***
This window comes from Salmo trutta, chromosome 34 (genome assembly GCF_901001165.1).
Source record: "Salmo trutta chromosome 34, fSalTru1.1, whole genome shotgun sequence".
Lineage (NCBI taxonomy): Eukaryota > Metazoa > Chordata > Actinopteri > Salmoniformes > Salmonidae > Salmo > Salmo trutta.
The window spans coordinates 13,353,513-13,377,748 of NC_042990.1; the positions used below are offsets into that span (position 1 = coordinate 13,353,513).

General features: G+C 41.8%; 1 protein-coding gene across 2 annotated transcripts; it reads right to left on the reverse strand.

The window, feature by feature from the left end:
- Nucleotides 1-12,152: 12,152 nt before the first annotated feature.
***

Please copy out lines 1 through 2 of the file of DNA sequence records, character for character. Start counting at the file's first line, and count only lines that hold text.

This window comes from Salmo trutta, chromosome 34 (genome assembly GCF_901001165.1).
Source record: "Salmo trutta chromosome 34, fSalTru1.1, whole genome shotgun sequence".